Who does Franchise law serve?

Laws should be like clothes. They should be made to fit the people they serve.

Clarence Seward Darrow (1857 – 1938).

I believe Darrow is correct: Existing franchise laws do protect who they are meant to protect. But it is not who most investors think it is.

If not Me, Who then?

  1. Many franchise investors think the laws are there to serve them.
  2. Franchisors (product and business format), franchisor associations, the franchise bar, bankers, sales agents, and bankers believe the laws are there to serve them.

Who do you think is likely to be more accurate?

Considerations:

  1. Laws are a result of a competition between brokered interests within a democratic political arena. Those without a voice, have no influence.
  2. The law can be used to present an illusion of safe (or safer) investing when, in fact, the opposite might be true.
  3. The business of providing legal services can further distort any attempts of remedy through the law.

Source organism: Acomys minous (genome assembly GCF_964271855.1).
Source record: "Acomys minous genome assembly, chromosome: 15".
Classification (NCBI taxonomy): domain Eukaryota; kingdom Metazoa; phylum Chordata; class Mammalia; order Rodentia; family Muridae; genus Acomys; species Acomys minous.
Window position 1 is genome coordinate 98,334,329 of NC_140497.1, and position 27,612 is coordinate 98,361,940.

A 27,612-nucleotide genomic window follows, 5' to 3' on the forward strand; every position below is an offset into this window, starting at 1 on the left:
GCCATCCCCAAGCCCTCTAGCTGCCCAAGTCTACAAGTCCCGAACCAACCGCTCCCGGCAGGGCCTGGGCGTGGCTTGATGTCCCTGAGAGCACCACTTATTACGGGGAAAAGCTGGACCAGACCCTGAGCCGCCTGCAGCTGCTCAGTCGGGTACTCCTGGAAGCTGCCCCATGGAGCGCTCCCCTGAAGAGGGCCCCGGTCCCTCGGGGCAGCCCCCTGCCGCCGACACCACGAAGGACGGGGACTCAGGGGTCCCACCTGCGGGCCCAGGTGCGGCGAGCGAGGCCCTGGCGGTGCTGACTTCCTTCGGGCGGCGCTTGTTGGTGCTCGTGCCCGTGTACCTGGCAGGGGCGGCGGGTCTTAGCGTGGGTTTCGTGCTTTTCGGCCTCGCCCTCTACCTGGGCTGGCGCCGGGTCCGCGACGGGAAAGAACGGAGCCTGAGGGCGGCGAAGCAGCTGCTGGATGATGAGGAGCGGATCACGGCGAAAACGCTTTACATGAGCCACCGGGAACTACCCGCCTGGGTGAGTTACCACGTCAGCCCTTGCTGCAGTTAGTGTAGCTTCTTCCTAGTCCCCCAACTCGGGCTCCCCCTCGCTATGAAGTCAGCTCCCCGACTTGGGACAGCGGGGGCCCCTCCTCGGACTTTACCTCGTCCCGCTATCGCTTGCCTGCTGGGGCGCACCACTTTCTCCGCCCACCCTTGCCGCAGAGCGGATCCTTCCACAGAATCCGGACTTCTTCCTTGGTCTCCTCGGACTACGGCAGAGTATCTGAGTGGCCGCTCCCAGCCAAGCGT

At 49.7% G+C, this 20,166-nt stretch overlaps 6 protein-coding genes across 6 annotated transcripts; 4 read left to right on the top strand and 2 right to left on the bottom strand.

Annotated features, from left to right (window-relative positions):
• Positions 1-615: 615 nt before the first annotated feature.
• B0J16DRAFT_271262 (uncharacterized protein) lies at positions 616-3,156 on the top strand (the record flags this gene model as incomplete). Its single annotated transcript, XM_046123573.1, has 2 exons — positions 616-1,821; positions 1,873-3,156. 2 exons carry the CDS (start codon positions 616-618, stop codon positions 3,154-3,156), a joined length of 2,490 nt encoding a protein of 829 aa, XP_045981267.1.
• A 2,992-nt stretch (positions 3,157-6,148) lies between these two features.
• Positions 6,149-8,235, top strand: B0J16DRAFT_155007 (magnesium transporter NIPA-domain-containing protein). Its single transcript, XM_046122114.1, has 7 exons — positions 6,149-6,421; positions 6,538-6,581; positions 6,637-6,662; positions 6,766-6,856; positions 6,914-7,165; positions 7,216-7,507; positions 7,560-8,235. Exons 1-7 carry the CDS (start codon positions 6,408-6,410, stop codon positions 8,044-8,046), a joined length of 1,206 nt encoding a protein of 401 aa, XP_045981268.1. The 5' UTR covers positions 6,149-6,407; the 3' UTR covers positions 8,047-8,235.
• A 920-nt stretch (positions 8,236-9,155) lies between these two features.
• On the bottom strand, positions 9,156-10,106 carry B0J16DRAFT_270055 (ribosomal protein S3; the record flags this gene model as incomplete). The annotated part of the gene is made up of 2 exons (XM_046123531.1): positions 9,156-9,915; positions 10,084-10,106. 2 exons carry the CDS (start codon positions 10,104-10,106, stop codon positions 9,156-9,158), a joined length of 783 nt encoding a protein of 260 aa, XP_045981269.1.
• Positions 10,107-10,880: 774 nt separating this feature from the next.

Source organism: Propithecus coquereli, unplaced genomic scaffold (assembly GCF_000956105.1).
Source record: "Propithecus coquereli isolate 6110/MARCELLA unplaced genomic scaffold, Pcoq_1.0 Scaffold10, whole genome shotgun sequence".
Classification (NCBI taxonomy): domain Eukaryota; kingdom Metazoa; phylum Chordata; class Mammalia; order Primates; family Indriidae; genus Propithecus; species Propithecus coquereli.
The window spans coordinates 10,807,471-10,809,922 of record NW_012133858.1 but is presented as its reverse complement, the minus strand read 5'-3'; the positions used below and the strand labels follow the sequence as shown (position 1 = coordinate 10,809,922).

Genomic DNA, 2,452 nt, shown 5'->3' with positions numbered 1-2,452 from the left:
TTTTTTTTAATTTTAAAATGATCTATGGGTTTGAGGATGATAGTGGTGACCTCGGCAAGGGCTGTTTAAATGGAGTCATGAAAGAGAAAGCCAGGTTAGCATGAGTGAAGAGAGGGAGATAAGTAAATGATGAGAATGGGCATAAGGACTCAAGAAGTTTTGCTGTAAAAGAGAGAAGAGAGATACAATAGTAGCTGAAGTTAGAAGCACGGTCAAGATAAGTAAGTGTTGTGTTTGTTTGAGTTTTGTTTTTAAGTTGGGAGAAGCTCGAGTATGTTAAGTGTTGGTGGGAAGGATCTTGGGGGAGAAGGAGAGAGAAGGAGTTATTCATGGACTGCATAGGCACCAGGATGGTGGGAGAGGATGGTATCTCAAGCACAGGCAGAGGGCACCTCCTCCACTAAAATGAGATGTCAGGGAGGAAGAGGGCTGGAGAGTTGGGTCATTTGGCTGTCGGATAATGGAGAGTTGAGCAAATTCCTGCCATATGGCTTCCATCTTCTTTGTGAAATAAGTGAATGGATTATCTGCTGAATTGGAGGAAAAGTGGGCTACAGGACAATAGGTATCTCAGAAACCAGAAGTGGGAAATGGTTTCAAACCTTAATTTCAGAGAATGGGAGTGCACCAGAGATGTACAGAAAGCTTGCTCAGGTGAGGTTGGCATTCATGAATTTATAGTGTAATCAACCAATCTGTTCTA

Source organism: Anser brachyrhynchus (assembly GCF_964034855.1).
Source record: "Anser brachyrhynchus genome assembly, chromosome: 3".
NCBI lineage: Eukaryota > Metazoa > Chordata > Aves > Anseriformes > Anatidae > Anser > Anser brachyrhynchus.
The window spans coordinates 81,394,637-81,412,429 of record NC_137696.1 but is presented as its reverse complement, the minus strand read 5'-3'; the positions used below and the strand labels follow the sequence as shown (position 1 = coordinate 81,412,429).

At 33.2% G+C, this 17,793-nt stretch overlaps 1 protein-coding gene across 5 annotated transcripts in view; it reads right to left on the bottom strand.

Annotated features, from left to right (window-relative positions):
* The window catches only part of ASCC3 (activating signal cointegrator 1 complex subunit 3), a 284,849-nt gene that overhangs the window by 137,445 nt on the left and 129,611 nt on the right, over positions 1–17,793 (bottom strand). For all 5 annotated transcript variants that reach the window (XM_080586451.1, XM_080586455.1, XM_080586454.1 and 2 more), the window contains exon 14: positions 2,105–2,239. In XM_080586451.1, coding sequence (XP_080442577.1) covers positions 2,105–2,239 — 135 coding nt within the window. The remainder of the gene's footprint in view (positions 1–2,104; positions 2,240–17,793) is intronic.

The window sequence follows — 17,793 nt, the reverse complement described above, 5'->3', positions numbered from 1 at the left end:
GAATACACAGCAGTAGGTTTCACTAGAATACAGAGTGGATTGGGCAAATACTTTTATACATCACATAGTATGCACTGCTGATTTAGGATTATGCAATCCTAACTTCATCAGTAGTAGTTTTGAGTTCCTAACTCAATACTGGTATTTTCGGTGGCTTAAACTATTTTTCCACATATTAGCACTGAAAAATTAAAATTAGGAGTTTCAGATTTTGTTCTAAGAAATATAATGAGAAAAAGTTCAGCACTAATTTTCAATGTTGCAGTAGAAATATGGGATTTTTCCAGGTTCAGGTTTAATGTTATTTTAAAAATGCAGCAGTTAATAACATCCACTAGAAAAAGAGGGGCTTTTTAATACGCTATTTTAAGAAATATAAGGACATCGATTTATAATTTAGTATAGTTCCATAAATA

4. Any franchisee legal “win” lasts as long as it takes to sell the legal “software patch” by the franchise bar to their customers (franchisors).
  5. Franchise attorneys act as litigation gatekeepers. Perfectly valid claims are routinely sabotaged because the lawyers depend so much on profile and referrals from their national association.
  6. Legal services are a credence good AND an effective monopoly (once you choose one lawyer). The risk of experiencing a legal expert who cheats is quite high.

Credence Good Monopolists

With a credence good, consumers are never sure about the extent of the good that they actually need. Experts such as doctors and lawyers, as well as auto mechanics and appliance service-persons (the sellers) not only provide the services, but also act as the expert in determining the customer’s requirements. This information asymmetry between buyers and the seller creates strong incentives for the seller to cheat… Credence Goods Monopolists, Winand Emons, 1997

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